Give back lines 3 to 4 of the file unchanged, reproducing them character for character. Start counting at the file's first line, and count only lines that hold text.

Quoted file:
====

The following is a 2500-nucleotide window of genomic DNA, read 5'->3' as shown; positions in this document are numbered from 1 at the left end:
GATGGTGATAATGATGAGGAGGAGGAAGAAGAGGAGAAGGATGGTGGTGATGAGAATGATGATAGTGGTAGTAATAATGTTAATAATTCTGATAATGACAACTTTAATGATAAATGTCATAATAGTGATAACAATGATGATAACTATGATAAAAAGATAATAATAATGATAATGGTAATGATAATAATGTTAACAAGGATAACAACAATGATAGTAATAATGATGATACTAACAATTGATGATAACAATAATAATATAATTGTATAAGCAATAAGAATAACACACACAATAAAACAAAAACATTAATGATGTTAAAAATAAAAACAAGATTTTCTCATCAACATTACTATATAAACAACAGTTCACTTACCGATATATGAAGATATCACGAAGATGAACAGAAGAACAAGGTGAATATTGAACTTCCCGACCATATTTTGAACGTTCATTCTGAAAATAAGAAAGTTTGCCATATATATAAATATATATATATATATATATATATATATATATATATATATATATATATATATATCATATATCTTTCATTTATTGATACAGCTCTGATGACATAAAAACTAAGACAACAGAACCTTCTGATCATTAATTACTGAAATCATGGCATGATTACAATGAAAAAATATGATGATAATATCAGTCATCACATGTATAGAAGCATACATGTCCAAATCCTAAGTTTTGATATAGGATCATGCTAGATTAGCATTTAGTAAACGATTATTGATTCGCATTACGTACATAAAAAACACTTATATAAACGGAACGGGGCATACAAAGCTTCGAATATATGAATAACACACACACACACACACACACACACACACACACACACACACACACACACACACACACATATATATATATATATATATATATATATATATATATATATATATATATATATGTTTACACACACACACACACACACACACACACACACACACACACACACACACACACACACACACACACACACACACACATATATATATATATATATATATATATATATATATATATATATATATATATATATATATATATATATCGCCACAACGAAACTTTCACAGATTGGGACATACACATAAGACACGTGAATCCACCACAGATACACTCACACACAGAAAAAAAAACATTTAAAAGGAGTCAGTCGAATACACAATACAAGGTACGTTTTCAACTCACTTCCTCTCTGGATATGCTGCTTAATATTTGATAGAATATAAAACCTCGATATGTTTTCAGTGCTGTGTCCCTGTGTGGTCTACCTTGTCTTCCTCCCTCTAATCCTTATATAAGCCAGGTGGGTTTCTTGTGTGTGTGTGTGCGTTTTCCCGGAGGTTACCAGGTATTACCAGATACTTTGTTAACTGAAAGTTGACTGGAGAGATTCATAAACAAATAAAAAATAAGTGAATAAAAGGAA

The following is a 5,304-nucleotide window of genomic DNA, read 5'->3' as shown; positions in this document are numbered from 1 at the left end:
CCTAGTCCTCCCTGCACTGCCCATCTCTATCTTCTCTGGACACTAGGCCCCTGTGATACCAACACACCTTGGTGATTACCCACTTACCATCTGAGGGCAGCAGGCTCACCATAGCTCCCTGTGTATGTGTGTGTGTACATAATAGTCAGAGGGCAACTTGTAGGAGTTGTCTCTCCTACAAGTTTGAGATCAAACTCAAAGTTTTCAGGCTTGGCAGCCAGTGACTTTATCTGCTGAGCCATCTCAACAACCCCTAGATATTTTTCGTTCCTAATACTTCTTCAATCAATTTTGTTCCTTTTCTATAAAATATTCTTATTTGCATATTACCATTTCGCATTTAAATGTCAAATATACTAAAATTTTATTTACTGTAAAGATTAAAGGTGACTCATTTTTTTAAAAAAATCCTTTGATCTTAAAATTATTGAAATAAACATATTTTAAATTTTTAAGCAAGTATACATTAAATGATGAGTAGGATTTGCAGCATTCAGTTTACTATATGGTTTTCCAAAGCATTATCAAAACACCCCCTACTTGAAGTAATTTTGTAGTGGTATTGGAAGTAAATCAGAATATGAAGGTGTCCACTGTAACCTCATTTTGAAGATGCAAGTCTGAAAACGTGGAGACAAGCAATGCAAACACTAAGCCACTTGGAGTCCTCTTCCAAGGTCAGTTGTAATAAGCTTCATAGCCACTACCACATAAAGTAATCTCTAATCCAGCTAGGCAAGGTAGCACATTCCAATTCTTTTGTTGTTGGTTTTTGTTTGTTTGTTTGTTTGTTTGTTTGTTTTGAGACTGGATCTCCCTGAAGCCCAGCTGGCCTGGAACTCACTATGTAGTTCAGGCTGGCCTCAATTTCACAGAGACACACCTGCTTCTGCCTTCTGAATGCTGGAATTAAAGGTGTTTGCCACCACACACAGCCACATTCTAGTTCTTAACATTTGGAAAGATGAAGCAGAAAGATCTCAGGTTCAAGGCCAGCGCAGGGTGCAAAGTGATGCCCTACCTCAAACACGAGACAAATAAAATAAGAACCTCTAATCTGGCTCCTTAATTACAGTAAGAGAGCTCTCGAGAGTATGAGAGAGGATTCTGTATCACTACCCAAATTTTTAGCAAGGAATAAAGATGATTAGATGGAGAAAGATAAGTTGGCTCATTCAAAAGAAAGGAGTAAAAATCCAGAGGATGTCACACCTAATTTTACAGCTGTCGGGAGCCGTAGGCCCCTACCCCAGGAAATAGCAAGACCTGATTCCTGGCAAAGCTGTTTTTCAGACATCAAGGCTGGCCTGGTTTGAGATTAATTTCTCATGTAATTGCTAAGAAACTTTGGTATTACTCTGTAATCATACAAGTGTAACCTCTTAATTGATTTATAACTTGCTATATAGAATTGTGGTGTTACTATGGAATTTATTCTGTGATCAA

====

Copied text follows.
The following is a 5,304-nucleotide window of genomic DNA, read 5'->3' as shown; positions in this document are numbered from 1 at the left end:
CCTAGTCCTCCCTGCACTGCCCATCTCTATCTTCTCTGGACACTAGGCCCCTGTGATACCAACACACCTTGGTGATTACCCACTTACCATCTGAGGGCAGCAGGCTCACCATAGCTCCCTGTGTATGTGTGTGTGTACATAATAGTCAGAGGGCAACTTGTAGGAGTTGTCTCTCCTACAAGTTTGAGATCAAACTCAAAGTTTTCAGGCTTGGCAGCCAGTGACTTTATCTGCTGAGCCATCTCAACAACCCCTAGATATTTTTCGTTCCTAATACTTCTTCAATCAATTTTGTTCCTTTTCTATAAAATATTCTTATTTGCATATTACCATTTCGCATTTAAATGTCAAATATACTAAAATTTTATTTACTGTAAAGATTAAAGGTGACTCATTTTTTTAAAAAAATCCTTTGATCTTAAAATTATTGAAATAAACATATTTTAAATTTTTAAGCAAGTATACATTAAATGATGAGTAGGATTTGCAGCATTCAGTTTACTATATGGTTTTCCAAAGCATTATCAAAACACCCCCTACTTGAAGTAATTTTGTAGTGGTATTGGAAGTAAATCAGAATATGAAGGTGTCCACTGTAACCTCATTTTGAAGATGCAAGTCTGAAAACGTGGAGACAAGCAATGCAAACACTAAGCCACTTGGAGTCCTCTTCCAAGGTCAGTTGTAATAAGCTTCATAGCCACTACCACATAAAGTAATCTCTAATCCAGCTAGGCAAGGTAGCACATTCCAATTCTTTTGTTGTTGGTTTTTGTTTGTTTGTTTGTTTGTTTGTTTGTTTTGAGACTGGATCTCCCTGAAGCCCAGCTGGCCTGGAACTCACTATGTAGTTCAGGCTGGCCTCAATTTCACAGAGACACACCTGCTTCTGCCTTCTGAATGCTGGAATTAAAGGTGTTTGCCACCACACACAGCCACATTCTAGTTCTTAACATTTGGAAAGATGAAGCAGAAAGATCTCAGGTTCAAGGCCAGCGCAGGGTGCAAAGTGATGCCCTACCTCAAACACGAGACAAATAAAATAAGAACCTCTAATCTGGCTCCTTAATTACAGTAAGAGAGCTCTCGAGAGTATGAGAGAGGATTCTGTATCACTACCCAAATTTTTAGCAAGGAATAAAGATGATTAGATGGAGAAAGATAAGTTGGCTCATTCAAAAGAAAGGAGTAAAAATCCAGAGGATGTCACACCTAATTTTACAGCTGTCGGGAGCCGTAGGCCCCTACCCCAGGAAATAGCAAGACCTGATTCCTGGCAAAGCTGTTTTTCAGACATCAAGGCTGGCCTGGTTTGAGATTAATTTCTCATGTAATTGCTAAGAAACTTTGGTATTACTCTGTAATCATACAAGTGTAACCTCTTAATTGATTTATAACTTGCTATATAGAATTGTGGTGTTACTATGGAATTTATTCTGTGATCAA